• #BlackLivesMatter (2020)

      Asamoah-Danso, Tanoh; Mistry, Alpesh (2020-07)
      ‘6 foot 9?’ Another guess going wide of the mark from our third conscious and breathing patient of the shift—a guess coming a few minutes after my sigh of relief and stand down of helimed as it had come through as a confirmed choking. The life of a black paramedic in England is slightly difficult to contextualise. It is easy to say ‘my experience is my experience only’, but more often than not, I feel my experience is probably a carbon copy of that of other black staff. https://www.magonlinelibrary.com/doi/full/10.12968/jpar.2020.12.7.290 Abstract published with permission.
    • History taking, assessment and documentation for paramedics

      Jenkins, Steven (2013-06)
      Abstract published with permission. Paramedic practice is progressing at a more rapid pace now than at any time in its history. Paramedics need to align their method of assessing patients to integrate into the multi-disciplinary team involved in the patient's journey of care and treatment. The review of systems (RoS) approach is widely used and accepted in healthcare, and easily assimilates into paramedic practice. RoS improves patient care by holistically assessing the patient, and can make the inter-professional handover of a patient to another team more professionally acceptable. Documentation using the RoS is more comprehensive and less prone to errors.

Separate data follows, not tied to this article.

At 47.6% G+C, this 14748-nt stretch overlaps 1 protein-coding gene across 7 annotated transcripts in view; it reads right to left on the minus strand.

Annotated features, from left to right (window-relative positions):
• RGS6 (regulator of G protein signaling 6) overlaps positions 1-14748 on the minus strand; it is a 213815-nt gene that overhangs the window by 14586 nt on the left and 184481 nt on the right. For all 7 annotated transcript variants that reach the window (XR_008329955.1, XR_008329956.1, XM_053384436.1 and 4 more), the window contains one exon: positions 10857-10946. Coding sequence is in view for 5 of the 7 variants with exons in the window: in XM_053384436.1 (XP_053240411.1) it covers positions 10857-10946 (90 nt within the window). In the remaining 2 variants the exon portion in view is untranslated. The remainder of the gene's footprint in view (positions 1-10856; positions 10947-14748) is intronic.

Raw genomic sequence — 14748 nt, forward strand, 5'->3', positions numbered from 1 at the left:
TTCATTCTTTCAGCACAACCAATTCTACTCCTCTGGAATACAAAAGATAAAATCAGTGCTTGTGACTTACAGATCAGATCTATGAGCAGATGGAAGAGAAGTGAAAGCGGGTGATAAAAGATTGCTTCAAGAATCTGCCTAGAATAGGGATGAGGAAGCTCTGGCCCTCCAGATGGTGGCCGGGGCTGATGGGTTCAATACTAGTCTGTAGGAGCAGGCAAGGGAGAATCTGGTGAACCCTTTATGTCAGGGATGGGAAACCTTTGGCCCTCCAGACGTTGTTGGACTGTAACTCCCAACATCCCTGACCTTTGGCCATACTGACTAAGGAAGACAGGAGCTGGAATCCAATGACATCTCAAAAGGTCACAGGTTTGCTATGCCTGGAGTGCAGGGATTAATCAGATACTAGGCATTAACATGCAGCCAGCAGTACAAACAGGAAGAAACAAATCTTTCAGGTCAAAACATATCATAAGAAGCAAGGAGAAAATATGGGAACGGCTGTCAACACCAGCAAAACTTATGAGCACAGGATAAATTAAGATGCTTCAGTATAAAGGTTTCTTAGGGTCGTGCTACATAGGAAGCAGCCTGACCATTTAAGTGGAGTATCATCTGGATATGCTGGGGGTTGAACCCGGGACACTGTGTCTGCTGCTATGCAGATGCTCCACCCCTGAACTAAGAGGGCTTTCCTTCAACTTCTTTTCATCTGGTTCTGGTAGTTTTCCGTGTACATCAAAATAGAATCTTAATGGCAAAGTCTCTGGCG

• PaRAMeDIC: a randomized controlled trial of a mechanical compression device

      Smyth, Mike (2012-01)
      Abstract published with permission. Survival from out-of-hospital cardiac arrest (OHCA) is influenced by the quality of cardiopulmonary resuscitation (CPR). However, research shows that in the out-of-hospital environment, and particularly during ambulance transport, CPR quality is frequently sub-optimal. Mechanical compression devices can deliver high quality CPR, yet there is an absence of high quality evidence to demonstrate improved clinical or cost effectiveness outcomes. The PaRAMeDIC trial will compare manual CPR with mechanical CPR in adult patients with non-traumatic OHCA. Objectives: the primary objective is to evaluate the effectiveness of mechanical chest compressions using the LUCAS (Lund University Cardiopulmonary Assistance System)-2 on mortality at 30 days post-OHCA. Secondary objectives include survived event (return of spontaneous circulation at hospital admission), quality of life and cognitive function at 3 and 12 months, survival at 12 months and cost effectiveness. Method: the trial is a pragmatic, cluster randomized controlled trial. Ambulance vehicles are randomized to control or LUCAS arms. Patient allocation is determined by the first ambulance vehicle which arrives first on scene (manual CPR vehicle or LUCAS CPR vehicle). The trial will assess the clinical and cost effectiveness of the LUCAS-2 device. Trial Registration: The trial is registered on the International Standard Randomised Controlled Trial Number Registry (ISRCTN08233942).